Although the staff numbers were large, nearly all would have been unaware of Station ‘X’ at Bletchley Park, where their Morse transcripts were taken daily by dispatch riders. These particular riders were the only ones allowed to carry revolvers, rather than cumbersome rifles, to better protect themselves and their dispatches in the event of being intercepted by enemy agents. Y Station personnel didn’t need to know about Bletchley, and, although it may seem strange to us now, their commitment to national security was such that they were content to trust that they were just part of a human machine working to win the war and save lives. Great operator accuracy was essential in taking down the raw five-letter groups of Morse letters, otherwise decoding would have been even harder for Bletchley. By 1943, Room 61 on the top floor of Beaumanor Hall was being used for ‘radio fingerprinting’, using film cameras to capture signal traces. From these it became possible to identify individual transmitting sets. It would appear that this would have been an early forerunner of the waterfall displays we now use for many aspects of our hobby.
Although hostilities had ceased, all of those involved in the X and Y Stations were bound under the Official Secrets Act to maintain silence about what they did and what they knew. Little was in the public domain until some information was published in 1974. To cover their tracks many of the records held at Bletchley were destroyed almost immediately, although much was saved by those who, rightly, felt that Signal Intelligence would need to go on forever.
Group picture c.1946 (credit: The Beaumanor Staff Magazine)
Pop continued to be part of the Beaumanor operation intercepting signals from hostile powers. May, his wife continued to live in Chatham, with Pop visiting each week. The image above shows Pop with Bridgewoods colleagues at Beaumanor at the end of the war. Further tragedy, however, was looming, and on the March 11th 1947, just a few weeks after her grandson, my brother Michael, had been born, May was crushed to death between two buses on Chatham Hill as she started to cross the road after alighting from one of them. After this Pop continued to work at Beaumanor until 1953, when at the age of 65 he retired. One of my first memories is going to meet him at Gillingham railway station in a taxi with my mother. He then came home to live with us in Windmill Road, Gillingham, where the hallway wall was adorned with his new barometer shown in the image below, his retirement gift from colleagues at Beaumanor.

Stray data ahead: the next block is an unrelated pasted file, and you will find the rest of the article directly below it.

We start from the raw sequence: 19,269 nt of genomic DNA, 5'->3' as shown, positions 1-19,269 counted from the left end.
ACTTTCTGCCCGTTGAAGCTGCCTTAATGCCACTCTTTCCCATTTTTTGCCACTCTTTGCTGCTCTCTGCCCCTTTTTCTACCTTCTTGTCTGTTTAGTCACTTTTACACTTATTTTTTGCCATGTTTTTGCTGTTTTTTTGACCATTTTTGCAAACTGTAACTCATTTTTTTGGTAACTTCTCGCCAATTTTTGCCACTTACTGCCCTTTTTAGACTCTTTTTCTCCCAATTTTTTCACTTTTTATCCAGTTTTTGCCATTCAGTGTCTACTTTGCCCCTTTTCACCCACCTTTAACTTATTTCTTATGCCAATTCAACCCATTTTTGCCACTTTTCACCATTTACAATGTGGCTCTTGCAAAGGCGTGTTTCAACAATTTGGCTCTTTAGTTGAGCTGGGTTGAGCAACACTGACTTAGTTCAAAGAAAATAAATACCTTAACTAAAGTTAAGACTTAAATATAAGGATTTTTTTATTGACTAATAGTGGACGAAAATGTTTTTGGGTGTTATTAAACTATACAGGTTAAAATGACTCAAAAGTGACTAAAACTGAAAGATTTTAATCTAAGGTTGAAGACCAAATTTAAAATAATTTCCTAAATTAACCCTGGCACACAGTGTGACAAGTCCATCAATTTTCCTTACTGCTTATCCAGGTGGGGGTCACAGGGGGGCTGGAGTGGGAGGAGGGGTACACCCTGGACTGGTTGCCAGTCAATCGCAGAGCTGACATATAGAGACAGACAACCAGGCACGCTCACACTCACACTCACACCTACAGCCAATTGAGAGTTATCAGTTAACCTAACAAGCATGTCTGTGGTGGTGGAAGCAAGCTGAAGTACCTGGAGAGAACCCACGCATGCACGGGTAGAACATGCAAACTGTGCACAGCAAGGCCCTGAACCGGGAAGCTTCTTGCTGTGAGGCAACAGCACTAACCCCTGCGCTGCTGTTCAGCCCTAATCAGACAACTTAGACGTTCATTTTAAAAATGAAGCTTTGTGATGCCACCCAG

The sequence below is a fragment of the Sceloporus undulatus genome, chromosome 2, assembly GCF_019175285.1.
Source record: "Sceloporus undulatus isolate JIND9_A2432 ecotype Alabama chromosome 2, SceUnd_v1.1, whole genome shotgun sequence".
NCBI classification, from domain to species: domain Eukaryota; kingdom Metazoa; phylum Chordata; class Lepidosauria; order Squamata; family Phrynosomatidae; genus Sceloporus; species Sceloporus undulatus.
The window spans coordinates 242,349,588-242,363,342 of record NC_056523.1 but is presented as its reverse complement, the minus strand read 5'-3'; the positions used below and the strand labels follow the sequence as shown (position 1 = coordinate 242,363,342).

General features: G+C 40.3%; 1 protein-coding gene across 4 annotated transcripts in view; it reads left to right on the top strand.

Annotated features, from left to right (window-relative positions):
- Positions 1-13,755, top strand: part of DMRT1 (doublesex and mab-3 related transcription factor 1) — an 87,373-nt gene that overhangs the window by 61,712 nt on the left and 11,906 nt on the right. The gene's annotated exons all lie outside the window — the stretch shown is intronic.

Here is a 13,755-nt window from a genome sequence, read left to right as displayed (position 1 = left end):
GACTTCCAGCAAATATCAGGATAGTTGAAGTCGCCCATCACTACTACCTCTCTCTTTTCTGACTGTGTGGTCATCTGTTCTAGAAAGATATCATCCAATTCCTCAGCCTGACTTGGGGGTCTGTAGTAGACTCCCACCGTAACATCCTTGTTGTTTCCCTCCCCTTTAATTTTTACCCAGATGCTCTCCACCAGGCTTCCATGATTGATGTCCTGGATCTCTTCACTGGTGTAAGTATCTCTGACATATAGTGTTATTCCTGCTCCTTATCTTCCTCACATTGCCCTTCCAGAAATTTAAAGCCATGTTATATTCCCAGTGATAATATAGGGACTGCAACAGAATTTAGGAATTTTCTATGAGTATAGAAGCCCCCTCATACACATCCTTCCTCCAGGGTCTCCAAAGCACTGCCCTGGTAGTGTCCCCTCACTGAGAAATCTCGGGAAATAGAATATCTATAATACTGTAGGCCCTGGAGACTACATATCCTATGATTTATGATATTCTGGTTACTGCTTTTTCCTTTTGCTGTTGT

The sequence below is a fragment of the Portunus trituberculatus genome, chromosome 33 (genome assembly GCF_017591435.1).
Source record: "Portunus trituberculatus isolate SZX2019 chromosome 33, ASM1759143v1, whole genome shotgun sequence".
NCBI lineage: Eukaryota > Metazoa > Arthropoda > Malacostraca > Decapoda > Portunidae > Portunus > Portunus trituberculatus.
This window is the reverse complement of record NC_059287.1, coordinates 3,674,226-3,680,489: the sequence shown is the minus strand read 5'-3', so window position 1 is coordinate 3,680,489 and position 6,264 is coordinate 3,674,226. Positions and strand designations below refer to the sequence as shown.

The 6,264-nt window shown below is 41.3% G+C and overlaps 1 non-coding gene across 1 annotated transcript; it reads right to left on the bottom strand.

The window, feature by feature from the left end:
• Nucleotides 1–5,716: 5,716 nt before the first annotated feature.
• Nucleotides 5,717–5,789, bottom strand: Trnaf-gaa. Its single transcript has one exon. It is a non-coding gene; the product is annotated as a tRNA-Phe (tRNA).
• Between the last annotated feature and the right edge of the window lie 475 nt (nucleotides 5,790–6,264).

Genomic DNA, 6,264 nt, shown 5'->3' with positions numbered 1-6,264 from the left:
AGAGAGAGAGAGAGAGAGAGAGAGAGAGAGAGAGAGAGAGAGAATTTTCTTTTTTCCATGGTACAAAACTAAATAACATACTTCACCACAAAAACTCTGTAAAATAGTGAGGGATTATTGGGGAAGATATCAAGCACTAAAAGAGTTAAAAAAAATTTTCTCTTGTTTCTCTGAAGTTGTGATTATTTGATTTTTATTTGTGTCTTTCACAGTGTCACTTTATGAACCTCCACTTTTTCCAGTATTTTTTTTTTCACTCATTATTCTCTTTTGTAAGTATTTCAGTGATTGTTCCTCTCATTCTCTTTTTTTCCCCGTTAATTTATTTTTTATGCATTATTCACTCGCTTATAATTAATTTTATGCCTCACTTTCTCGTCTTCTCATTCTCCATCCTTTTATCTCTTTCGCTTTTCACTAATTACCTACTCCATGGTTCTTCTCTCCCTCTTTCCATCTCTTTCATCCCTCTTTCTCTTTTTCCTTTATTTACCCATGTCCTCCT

In my early years Pop would often take me out, and take in old military sites such as The Great Lines and the Gun Wharf at Chatham, both old defences for the River Medway and the Dockyard. Beaumanor continued to be used for signal interception into the 1960s, but was closed in 1970 when it was relocated to Cheltenham as part of the new GCHQ. Pop loved to go to cricket matches, especially with friends. Unlike many ex-Royal Signals staff he never showed any inclination towards amateur radio though. In 1961, when I was ten, Pop found that living with our family had become too stressful and decided to move out. The different generations were just not mixing harmoniously. It may also have been that the impact of the deaths of his mother, his sister, two of his daughters and his wife could have finally caught up with him in old age. Pop went to live with an old Army chum for a short while, before finally moving into the Royal Hospital Chelsea. Unfortunately, family contact was lost with him before this last move.
Pop Blundell departed this life on December 9th 1963, aged 75 as a Chelsea Pensioner. The Royal Hospital saw to it that he received a military burial, befitting an old soldier and servant of his country. His grave is in the military section of Brookwood Cemetery, Woking, where the gravestone gives his age as 77, see image below.
So, the phantom two extra years are now etched in stone! Our family visited the grave in May 2004 to pay our respects while our mother was still alive and could make her peace there. Pop never spoke of any of the operational details given here in this summary of his life. By chance, I moved to Kettering with my wife and children in 1983, totally unaware then that this was Pop’s birthplace. My youngest daughter shares the same birthday as Pop, July 13th. His barometer now proudly hangs on my wall and is in good shape and in daily use.
A fascinating and detailed wider view of Y Station activity is given in the RSGB book Fort Bridgewoods by Stephen Small G4HJE.